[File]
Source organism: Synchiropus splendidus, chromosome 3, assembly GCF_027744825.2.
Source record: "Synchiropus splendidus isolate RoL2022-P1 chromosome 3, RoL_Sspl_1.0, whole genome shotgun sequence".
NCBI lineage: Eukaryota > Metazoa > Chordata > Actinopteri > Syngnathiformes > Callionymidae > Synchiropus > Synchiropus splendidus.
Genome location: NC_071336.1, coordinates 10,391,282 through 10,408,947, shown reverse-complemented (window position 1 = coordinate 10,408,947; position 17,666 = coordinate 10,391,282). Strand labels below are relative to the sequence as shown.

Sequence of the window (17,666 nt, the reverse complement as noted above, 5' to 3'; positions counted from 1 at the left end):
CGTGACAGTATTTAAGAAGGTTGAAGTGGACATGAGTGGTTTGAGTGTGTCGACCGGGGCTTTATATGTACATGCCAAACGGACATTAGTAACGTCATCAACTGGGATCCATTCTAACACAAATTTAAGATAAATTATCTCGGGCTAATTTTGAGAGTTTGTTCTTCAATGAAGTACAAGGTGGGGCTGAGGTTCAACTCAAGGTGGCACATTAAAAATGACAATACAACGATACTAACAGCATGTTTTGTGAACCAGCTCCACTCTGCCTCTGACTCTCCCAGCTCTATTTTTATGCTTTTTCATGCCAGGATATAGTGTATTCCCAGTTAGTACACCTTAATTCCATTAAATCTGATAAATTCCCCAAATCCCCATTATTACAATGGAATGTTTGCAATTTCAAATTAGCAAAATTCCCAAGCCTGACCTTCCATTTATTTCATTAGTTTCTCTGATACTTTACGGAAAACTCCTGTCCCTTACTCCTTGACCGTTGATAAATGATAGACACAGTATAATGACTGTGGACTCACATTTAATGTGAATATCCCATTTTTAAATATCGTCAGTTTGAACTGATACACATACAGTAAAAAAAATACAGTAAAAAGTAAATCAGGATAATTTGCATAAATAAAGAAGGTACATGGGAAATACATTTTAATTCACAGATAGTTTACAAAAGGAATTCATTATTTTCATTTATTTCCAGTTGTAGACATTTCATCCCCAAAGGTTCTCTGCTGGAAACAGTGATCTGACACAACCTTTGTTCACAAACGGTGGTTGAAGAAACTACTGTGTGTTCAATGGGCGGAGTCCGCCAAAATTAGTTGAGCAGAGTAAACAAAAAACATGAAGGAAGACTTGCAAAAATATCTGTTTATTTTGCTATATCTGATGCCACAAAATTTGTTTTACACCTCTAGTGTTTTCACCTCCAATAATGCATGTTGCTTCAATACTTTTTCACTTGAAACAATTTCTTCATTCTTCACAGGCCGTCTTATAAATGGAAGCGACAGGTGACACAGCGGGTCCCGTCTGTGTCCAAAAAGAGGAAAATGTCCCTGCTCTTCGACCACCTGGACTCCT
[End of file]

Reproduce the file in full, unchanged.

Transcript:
Source organism: Synchiropus splendidus, chromosome 3, assembly GCF_027744825.2.
Source record: "Synchiropus splendidus isolate RoL2022-P1 chromosome 3, RoL_Sspl_1.0, whole genome shotgun sequence".
NCBI lineage: Eukaryota > Metazoa > Chordata > Actinopteri > Syngnathiformes > Callionymidae > Synchiropus > Synchiropus splendidus.
Genome location: NC_071336.1, coordinates 10,391,282 through 10,408,947, shown reverse-complemented (window position 1 = coordinate 10,408,947; position 17,666 = coordinate 10,391,282). Strand labels below are relative to the sequence as shown.

Sequence of the window (17,666 nt, the reverse complement as noted above, 5' to 3'; positions counted from 1 at the left end):
CGTGACAGTATTTAAGAAGGTTGAAGTGGACATGAGTGGTTTGAGTGTGTCGACCGGGGCTTTATATGTACATGCCAAACGGACATTAGTAACGTCATCAACTGGGATCCATTCTAACACAAATTTAAGATAAATTATCTCGGGCTAATTTTGAGAGTTTGTTCTTCAATGAAGTACAAGGTGGGGCTGAGGTTCAACTCAAGGTGGCACATTAAAAATGACAATACAACGATACTAACAGCATGTTTTGTGAACCAGCTCCACTCTGCCTCTGACTCTCCCAGCTCTATTTTTATGCTTTTTCATGCCAGGATATAGTGTATTCCCAGTTAGTACACCTTAATTCCATTAAATCTGATAAATTCCCCAAATCCCCATTATTACAATGGAATGTTTGCAATTTCAAATTAGCAAAATTCCCAAGCCTGACCTTCCATTTATTTCATTAGTTTCTCTGATACTTTACGGAAAACTCCTGTCCCTTACTCCTTGACCGTTGATAAATGATAGACACAGTATAATGACTGTGGACTCACATTTAATGTGAATATCCCATTTTTAAATATCGTCAGTTTGAACTGATACACATACAGTAAAAAAAATACAGTAAAAAGTAAATCAGGATAATTTGCATAAATAAAGAAGGTACATGGGAAATACATTTTAATTCACAGATAGTTTACAAAAGGAATTCATTATTTTCATTTATTTCCAGTTGTAGACATTTCATCCCCAAAGGTTCTCTGCTGGAAACAGTGATCTGACACAACCTTTGTTCACAAACGGTGGTTGAAGAAACTACTGTGTGTTCAATGGGCGGAGTCCGCCAAAATTAGTTGAGCAGAGTAAACAAAAAACATGAAGGAAGACTTGCAAAAATATCTGTTTATTTTGCTATATCTGATGCCACAAAATTTGTTTTACACCTCTAGTGTTTTCACCTCCAATAATGCATGTTGCTTCAATACTTTTTCACTTGAAACAATTTCTTCATTCTTCACAGGCCGTCTTATAAATGGAAGCGACAGGTGACACAGCGGGTCCCGTCTGTGTCCAAAAAGAGGAAAATGTCCCTGCTCTTCGACCACCTGGACTCCT